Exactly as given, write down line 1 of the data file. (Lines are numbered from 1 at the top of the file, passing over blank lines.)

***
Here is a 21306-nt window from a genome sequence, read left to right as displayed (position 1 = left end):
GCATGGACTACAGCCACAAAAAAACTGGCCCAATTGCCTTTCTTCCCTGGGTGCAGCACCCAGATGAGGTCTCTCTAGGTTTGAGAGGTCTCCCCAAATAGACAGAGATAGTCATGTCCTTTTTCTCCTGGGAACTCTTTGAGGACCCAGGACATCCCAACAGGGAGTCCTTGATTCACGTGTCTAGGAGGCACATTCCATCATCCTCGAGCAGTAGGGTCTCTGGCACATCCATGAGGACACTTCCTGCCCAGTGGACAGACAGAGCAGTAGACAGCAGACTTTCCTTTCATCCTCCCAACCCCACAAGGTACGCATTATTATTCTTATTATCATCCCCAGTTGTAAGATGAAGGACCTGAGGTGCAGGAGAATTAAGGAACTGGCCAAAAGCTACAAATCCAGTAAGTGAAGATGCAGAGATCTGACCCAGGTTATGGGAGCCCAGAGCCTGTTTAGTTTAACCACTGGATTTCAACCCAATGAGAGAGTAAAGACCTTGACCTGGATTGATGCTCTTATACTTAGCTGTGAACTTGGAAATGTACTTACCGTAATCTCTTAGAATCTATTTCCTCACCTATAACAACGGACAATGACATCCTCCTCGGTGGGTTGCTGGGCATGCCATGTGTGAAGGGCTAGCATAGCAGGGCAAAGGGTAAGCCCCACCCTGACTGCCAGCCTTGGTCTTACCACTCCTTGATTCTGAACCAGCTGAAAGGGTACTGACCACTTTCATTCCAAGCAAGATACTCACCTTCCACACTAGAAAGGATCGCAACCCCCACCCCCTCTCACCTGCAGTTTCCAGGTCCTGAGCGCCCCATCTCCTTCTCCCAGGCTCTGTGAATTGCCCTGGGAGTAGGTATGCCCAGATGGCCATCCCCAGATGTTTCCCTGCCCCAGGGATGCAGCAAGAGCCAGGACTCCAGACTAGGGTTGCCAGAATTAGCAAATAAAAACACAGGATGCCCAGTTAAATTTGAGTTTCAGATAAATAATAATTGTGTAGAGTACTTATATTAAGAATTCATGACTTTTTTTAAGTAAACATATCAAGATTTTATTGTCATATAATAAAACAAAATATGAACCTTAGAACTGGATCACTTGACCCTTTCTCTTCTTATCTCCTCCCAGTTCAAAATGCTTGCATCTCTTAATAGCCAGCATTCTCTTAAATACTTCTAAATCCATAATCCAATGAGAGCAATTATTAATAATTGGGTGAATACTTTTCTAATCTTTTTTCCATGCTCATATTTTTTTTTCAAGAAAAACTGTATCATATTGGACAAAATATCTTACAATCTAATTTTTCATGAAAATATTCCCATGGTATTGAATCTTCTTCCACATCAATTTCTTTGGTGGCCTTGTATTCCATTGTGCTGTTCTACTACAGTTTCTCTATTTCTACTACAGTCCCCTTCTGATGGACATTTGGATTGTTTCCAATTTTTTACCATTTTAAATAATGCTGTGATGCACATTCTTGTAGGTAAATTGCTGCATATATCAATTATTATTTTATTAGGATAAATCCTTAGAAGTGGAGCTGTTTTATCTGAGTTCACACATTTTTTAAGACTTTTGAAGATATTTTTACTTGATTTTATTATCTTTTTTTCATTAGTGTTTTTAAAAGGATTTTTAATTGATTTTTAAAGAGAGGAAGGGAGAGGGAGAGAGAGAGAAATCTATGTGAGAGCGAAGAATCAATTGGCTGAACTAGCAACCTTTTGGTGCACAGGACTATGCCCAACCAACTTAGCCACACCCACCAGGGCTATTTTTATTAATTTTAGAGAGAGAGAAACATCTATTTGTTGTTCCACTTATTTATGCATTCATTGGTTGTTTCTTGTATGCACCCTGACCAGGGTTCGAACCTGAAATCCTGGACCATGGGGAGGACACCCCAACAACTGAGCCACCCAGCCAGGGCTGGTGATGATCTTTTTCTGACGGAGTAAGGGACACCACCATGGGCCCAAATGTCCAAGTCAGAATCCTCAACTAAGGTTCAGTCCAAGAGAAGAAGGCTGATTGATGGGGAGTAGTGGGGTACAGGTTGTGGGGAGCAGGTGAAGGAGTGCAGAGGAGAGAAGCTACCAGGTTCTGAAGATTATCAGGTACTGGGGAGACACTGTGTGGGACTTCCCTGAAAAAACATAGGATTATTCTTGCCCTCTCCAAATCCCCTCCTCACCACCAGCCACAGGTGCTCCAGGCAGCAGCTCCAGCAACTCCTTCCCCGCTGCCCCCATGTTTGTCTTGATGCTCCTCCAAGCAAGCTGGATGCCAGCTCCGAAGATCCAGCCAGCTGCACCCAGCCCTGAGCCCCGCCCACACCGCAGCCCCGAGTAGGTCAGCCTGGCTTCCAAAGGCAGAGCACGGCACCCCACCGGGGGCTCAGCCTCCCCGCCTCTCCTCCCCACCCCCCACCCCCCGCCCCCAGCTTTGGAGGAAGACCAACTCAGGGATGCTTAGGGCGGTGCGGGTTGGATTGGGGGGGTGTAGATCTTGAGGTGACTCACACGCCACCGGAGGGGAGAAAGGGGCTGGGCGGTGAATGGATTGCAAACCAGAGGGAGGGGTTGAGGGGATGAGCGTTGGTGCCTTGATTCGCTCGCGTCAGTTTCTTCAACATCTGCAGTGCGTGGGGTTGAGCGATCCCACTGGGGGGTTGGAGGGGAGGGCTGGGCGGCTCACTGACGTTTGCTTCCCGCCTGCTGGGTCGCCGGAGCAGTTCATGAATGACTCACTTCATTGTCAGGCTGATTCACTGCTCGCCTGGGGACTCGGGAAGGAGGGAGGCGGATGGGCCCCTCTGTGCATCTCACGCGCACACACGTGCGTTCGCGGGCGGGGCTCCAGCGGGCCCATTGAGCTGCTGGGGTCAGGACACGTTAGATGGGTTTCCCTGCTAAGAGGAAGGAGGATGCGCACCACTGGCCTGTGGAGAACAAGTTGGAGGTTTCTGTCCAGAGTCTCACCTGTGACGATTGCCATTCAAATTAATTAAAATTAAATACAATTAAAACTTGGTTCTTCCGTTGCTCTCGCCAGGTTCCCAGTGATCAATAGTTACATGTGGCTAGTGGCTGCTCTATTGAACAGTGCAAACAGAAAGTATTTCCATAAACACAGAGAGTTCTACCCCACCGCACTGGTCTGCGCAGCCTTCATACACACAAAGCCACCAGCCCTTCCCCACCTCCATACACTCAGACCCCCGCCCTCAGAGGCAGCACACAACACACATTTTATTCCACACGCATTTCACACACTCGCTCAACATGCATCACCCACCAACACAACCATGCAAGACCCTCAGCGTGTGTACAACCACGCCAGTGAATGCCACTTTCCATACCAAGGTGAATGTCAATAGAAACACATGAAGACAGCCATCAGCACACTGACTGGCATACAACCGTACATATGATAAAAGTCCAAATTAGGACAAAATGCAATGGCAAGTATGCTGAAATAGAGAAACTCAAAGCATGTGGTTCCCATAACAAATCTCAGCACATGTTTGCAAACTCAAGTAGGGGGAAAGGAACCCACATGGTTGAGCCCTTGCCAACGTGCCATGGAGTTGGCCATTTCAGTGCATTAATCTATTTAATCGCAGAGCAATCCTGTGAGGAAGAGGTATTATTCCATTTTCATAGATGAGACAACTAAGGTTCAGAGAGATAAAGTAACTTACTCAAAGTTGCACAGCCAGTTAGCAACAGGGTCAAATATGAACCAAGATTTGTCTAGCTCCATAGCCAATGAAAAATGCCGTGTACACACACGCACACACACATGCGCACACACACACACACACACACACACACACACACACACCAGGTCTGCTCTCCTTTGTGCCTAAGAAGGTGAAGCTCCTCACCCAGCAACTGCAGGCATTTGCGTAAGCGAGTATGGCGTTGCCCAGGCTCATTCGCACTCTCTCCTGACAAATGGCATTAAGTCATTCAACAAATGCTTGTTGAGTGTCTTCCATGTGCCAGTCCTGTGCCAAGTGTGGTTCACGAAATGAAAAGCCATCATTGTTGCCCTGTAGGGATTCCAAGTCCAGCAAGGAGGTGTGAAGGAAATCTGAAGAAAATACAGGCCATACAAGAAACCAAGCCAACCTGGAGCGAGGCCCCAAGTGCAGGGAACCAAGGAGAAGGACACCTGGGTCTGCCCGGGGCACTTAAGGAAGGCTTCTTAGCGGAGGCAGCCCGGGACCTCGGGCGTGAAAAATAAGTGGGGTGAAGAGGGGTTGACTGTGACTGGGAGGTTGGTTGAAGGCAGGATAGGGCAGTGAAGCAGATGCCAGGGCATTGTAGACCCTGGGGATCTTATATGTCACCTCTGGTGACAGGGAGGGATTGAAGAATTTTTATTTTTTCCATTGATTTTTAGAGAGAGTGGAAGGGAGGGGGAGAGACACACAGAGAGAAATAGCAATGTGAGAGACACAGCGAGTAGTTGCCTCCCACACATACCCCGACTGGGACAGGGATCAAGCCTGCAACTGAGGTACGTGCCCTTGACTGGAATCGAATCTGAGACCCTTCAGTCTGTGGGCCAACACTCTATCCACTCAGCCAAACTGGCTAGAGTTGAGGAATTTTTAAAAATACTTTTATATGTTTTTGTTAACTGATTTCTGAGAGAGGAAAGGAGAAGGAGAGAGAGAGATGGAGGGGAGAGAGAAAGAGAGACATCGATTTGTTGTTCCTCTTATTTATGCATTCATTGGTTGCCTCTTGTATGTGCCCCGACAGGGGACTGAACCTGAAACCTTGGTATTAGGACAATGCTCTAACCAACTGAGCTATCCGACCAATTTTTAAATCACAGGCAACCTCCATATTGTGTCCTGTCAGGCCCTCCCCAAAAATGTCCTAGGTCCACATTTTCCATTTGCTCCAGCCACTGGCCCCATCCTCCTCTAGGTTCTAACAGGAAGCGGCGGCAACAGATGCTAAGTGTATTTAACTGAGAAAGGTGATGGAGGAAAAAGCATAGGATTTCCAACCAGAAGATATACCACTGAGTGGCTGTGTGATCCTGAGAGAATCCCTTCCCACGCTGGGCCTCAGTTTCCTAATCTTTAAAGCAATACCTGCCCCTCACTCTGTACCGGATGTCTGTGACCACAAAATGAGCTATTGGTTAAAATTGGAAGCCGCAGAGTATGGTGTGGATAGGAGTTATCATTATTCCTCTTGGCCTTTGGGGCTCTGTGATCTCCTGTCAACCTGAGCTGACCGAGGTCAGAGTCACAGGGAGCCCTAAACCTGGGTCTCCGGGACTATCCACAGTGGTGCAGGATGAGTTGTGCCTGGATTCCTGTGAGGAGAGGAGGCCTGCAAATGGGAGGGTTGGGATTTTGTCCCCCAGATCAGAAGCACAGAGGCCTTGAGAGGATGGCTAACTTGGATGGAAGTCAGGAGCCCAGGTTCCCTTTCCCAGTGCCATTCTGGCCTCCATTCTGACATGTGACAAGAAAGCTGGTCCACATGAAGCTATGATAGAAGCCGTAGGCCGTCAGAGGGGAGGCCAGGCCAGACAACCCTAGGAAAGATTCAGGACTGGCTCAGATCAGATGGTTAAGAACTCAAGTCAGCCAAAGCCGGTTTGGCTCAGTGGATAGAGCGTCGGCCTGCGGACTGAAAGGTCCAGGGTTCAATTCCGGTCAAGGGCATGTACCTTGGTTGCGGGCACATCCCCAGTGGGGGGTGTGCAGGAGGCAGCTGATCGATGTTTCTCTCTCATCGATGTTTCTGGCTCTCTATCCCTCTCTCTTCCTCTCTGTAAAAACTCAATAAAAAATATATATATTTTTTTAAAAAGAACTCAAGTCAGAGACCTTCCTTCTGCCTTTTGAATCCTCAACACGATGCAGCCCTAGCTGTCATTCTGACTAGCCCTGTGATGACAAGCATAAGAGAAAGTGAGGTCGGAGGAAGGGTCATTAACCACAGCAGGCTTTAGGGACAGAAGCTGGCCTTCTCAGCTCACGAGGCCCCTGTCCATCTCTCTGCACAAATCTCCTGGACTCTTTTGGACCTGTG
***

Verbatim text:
Here is a 21306-nt window from a genome sequence, read left to right as displayed (position 1 = left end):